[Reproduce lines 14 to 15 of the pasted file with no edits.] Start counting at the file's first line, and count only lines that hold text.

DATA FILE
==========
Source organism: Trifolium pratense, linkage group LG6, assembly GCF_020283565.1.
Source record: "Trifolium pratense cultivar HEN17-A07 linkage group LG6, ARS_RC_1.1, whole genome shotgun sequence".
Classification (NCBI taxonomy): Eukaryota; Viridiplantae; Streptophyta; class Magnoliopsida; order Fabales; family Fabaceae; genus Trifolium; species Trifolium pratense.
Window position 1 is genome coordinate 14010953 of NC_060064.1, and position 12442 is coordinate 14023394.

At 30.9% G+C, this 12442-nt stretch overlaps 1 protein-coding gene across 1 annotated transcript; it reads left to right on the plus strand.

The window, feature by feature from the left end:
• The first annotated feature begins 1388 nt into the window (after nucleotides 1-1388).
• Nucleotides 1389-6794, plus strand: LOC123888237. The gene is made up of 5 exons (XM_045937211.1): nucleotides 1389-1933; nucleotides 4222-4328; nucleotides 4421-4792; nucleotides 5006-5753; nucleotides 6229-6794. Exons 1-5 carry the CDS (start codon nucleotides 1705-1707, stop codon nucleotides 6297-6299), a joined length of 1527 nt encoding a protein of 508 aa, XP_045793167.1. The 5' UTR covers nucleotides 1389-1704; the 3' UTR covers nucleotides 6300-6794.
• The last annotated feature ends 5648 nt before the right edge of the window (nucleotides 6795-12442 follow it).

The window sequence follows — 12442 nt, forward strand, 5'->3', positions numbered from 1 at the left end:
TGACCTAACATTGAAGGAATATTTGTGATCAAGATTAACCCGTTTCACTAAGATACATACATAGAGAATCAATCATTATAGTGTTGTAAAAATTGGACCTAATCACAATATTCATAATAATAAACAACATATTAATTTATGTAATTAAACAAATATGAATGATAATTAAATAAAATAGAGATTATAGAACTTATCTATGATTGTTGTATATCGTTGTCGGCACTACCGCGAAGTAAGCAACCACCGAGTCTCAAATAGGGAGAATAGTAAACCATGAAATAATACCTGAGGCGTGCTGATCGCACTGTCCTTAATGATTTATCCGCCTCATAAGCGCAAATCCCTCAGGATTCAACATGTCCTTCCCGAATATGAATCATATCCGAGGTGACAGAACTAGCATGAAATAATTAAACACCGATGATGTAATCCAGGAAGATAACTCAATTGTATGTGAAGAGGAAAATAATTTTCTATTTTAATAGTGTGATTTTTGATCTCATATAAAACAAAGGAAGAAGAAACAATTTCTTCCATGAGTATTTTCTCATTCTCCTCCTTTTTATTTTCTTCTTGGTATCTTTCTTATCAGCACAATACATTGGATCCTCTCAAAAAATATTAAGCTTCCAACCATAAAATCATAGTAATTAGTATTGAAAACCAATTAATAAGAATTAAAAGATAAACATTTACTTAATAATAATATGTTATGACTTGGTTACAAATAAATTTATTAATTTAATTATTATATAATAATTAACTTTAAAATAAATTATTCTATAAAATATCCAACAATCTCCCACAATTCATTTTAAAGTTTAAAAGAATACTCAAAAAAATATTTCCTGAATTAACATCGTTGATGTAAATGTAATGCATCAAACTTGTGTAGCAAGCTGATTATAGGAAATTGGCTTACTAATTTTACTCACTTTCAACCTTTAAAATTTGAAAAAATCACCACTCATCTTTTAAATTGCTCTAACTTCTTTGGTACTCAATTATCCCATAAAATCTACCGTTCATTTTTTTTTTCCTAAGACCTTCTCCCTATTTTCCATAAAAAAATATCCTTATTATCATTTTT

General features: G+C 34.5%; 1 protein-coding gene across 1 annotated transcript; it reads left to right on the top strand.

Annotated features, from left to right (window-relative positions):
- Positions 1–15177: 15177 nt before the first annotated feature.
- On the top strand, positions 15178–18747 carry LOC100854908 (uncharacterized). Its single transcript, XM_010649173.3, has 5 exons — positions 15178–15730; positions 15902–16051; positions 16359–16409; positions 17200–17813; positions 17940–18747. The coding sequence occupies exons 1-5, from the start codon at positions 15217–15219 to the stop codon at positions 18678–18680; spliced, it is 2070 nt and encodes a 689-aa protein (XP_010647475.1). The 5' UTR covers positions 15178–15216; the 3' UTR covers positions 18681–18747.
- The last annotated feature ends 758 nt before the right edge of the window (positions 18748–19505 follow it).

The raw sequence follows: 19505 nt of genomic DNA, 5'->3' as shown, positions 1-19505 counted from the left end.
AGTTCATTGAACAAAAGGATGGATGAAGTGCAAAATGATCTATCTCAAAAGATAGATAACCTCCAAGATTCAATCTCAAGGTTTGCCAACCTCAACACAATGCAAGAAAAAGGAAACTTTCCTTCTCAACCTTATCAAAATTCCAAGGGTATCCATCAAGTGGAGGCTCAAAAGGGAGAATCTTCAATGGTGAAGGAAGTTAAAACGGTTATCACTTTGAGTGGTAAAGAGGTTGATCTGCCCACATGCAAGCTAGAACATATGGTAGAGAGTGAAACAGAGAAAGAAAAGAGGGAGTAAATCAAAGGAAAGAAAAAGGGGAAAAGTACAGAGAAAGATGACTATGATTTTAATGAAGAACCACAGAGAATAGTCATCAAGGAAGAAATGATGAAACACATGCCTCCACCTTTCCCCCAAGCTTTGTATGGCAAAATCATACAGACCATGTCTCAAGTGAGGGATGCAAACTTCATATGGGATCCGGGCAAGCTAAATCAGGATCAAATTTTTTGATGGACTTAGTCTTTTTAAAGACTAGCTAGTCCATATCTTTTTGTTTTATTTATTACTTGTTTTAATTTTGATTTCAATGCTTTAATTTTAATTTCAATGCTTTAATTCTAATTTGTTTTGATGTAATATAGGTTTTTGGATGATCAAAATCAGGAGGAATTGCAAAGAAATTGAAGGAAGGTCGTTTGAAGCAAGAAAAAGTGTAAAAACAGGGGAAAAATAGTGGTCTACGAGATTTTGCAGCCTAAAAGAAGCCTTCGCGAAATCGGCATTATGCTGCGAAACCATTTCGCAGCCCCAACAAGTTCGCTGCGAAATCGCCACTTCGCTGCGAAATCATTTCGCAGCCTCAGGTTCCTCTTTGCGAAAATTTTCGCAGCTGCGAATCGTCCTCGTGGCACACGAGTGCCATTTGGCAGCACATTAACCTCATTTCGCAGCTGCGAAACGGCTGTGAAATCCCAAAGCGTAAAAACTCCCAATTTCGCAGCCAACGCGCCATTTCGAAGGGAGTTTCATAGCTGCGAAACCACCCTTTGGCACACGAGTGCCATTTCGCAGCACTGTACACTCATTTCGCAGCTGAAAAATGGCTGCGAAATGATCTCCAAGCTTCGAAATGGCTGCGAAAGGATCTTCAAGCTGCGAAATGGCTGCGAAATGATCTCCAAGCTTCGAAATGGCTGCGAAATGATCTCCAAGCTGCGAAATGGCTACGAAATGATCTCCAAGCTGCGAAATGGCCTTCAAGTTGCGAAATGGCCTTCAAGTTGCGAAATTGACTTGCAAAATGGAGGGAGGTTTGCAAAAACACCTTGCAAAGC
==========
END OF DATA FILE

- Positions 1–15177: 15177 nt before the first annotated feature.
- On the top strand, positions 15178–18747 carry LOC100854908 (uncharacterized). Its single transcript, XM_010649173.3, has 5 exons — positions 15178–15730; positions 15902–16051; positions 16359–16409; positions 17200–17813; positions 17940–18747. The coding sequence occupies exons 1-5, from the start codon at positions 15217–15219 to the stop codon at positions 18678–18680; spliced, it is 2070 nt and encodes a 689-aa protein (XP_010647475.1). The 5' UTR covers positions 15178–15216; the 3' UTR covers positions 18681–18747.